Scientists have recently developed innovative technology that could not only help patients with multiple sclerosis, but those with autoimmune diseases ranging from type-1 diabetes to psoriasis, and perhaps even food allergies, the National Institutes of Health announced today in a news release.
In a mouse model of multiple sclerosis (MS), Drs. Stephen Miller and Lonnie Shea at Northwestern University, Evanston, teamed up with researchers funded by the NIH to come up with a novel way of repressing only the part of the immune system that causes autoimmune disorders while leaving the rest of the system intact.
The new research takes advantage of a natural safeguard employed by the body to prevent auto reactive T-cells, which recognize and have the potential to attack the body’s healthy tissues, from becoming active. The results of the research are published in the Nov. 18 online edition of Nature Biotechnology.
“We’re trying to do something that interfaces with the natural processes in the body,” said Shea. “The body has natural mechanisms for shutting down an immune response that is inappropriate, and we’re really just looking to tap into that.”
And tap into it they did, at least in mice, but their immune systems are very similar to humans.
“If this works, it is going to be absolutely fantastic,” said Bill Heetderks, who directs outside research at the National Institute of Biomedical Imaging and Bioengineering, part of the National Institutes of Health, which helped pay for the research. “Even if it doesn’t work, it’s going to be another step down the road.”
In autoimmune disease, the body’s immune cells mistakenly attack and destroy healthy tissue. The primary treatment for autoimmune disease has been to suppress the immune system, which can put patients at risk for infections and cancer. The new treatment, however, re-educates the immune cells so they stop the attacks.
The approach uses nanoparticles, which are tiny balls made of the same material used to make surgical sutures that dissolve harmlessly in the body. They’re attached to little bits of the protein that the immune cells are attacking, as reported by researchers in Sunday’s issue of the journal Nature Biotechnology.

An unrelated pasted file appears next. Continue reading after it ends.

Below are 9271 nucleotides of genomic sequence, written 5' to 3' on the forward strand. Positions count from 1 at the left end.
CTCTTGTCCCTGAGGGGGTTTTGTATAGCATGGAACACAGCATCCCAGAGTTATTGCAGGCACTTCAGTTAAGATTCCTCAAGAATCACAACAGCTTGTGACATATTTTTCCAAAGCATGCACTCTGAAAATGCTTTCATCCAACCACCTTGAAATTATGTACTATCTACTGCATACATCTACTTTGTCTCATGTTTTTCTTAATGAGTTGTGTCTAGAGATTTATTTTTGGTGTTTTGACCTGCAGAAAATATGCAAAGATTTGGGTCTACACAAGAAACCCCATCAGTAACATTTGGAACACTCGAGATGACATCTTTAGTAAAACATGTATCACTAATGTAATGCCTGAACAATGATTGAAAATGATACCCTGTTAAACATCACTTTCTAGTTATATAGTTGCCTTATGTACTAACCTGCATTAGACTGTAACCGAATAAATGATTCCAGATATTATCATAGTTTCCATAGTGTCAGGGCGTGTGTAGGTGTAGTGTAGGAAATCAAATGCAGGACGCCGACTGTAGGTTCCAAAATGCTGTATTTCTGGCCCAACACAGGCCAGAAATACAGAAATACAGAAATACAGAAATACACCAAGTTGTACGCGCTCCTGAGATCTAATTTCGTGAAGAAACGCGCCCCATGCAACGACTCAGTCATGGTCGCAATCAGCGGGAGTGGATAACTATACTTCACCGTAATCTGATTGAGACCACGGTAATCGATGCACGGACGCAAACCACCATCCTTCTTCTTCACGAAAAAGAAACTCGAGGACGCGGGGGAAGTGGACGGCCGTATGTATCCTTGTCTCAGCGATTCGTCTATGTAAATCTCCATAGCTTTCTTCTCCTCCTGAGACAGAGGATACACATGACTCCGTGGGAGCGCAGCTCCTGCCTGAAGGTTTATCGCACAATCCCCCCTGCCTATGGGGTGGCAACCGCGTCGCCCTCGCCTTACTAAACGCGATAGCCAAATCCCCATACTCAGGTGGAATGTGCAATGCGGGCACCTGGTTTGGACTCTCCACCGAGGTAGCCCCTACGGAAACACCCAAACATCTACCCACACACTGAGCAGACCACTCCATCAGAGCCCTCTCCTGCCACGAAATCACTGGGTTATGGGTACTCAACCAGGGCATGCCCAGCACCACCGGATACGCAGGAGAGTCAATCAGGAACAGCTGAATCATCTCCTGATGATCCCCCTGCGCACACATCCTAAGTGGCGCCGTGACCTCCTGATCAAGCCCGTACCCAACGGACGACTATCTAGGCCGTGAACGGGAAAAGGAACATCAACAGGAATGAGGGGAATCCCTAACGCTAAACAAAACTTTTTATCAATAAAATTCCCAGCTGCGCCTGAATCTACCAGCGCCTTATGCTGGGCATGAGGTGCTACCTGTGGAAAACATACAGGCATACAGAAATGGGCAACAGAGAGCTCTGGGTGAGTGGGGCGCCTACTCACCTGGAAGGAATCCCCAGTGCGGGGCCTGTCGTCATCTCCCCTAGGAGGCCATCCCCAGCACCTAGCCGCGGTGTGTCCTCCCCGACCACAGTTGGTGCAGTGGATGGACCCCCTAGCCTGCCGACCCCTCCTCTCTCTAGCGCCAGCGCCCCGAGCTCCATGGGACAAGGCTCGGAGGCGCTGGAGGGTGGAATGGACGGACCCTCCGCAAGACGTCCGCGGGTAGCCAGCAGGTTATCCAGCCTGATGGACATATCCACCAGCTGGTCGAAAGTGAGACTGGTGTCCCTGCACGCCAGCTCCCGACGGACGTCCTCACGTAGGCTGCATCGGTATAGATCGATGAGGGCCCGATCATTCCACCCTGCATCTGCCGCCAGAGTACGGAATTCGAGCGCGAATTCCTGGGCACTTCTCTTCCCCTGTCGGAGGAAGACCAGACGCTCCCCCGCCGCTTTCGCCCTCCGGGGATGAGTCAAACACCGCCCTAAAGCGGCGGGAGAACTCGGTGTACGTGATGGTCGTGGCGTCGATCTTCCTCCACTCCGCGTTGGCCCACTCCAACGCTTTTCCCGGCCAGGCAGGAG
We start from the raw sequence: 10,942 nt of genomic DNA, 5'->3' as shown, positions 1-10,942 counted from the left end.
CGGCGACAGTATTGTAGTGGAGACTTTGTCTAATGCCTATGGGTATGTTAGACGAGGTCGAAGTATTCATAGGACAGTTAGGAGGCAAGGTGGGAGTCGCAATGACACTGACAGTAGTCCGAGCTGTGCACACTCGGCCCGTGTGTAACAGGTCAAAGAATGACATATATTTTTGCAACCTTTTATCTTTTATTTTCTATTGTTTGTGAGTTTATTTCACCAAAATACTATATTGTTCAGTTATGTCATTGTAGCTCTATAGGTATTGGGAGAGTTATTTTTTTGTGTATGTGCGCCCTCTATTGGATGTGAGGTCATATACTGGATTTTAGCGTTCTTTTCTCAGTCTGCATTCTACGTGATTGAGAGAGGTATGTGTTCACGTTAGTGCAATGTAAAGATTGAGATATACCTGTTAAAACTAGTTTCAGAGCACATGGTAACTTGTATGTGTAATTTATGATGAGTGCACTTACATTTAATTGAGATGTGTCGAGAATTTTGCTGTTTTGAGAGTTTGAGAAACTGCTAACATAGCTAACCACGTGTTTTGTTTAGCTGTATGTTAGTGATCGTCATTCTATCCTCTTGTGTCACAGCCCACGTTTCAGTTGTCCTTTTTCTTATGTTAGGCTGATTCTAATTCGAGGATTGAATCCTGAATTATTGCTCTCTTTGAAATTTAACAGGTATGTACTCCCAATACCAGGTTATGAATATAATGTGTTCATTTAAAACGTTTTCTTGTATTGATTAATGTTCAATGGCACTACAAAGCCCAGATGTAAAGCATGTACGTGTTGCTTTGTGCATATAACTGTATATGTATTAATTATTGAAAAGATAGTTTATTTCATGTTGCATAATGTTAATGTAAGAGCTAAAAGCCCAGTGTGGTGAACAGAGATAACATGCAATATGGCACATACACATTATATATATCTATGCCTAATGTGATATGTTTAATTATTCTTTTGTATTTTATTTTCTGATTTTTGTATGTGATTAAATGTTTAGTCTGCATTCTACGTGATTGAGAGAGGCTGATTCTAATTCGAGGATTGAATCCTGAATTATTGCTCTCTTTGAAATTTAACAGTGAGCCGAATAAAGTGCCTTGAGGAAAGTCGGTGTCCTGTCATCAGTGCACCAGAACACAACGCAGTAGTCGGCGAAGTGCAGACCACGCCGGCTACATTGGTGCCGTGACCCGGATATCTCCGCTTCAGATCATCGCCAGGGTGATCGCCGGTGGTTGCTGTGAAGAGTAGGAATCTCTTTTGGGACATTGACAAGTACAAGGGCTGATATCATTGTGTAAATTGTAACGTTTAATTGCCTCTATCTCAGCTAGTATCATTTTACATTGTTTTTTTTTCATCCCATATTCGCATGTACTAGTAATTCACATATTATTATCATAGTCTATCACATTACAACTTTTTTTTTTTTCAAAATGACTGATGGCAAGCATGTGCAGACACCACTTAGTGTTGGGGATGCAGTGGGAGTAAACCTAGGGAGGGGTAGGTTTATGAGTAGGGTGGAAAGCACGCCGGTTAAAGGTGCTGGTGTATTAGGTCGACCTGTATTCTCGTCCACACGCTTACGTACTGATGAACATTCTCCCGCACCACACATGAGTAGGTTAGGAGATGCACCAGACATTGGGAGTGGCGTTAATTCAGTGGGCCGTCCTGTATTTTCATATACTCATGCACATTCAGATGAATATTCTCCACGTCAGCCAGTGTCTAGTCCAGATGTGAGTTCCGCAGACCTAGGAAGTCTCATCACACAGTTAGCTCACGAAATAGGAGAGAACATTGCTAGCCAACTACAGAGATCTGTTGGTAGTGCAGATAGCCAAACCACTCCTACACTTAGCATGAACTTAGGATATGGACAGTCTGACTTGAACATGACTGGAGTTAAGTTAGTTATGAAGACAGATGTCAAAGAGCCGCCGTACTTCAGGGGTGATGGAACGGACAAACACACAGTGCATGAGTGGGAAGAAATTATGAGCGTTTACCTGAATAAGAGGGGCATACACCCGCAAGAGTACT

The research team is now hoping to begin phase I clinical trials using this new technology. The material that makes up the particles has already been approved by the U.S. Food and Drug Administration. Miller believes that the proven safety record of these particles, along with their ability to be easily produced using good manufacturing practices, will make it easier to translate their discovery into clinical use.
“I think we’ve come up with a very potent way to induce tolerance that can be easily translated into clinical practice. We’re doing everything we can now to take this forward,” said Miller.
In addition to its potential use for the treatment of MS, the researchers have shown in the lab that their therapy can induce tolerance for other autoimmune diseases such as type I diabetes and specific food allergies. They also speculate that transplant patients could benefit from the treatment which has the potential to retract the body’s natural immune response against a transplanted organ. Dr. Christine Kelley, NIBIB director of the Division of Science and Technology, points to the unique collaboration between scientists and engineers that made this advance a reality.
“This discovery is testimony to the importance of multidisciplinary research efforts in healthcare,” said Kelley. “The combined expertise of these immunology and bioengineering researchers has resulted in a valuable new perspective on treating autoimmune disorders.”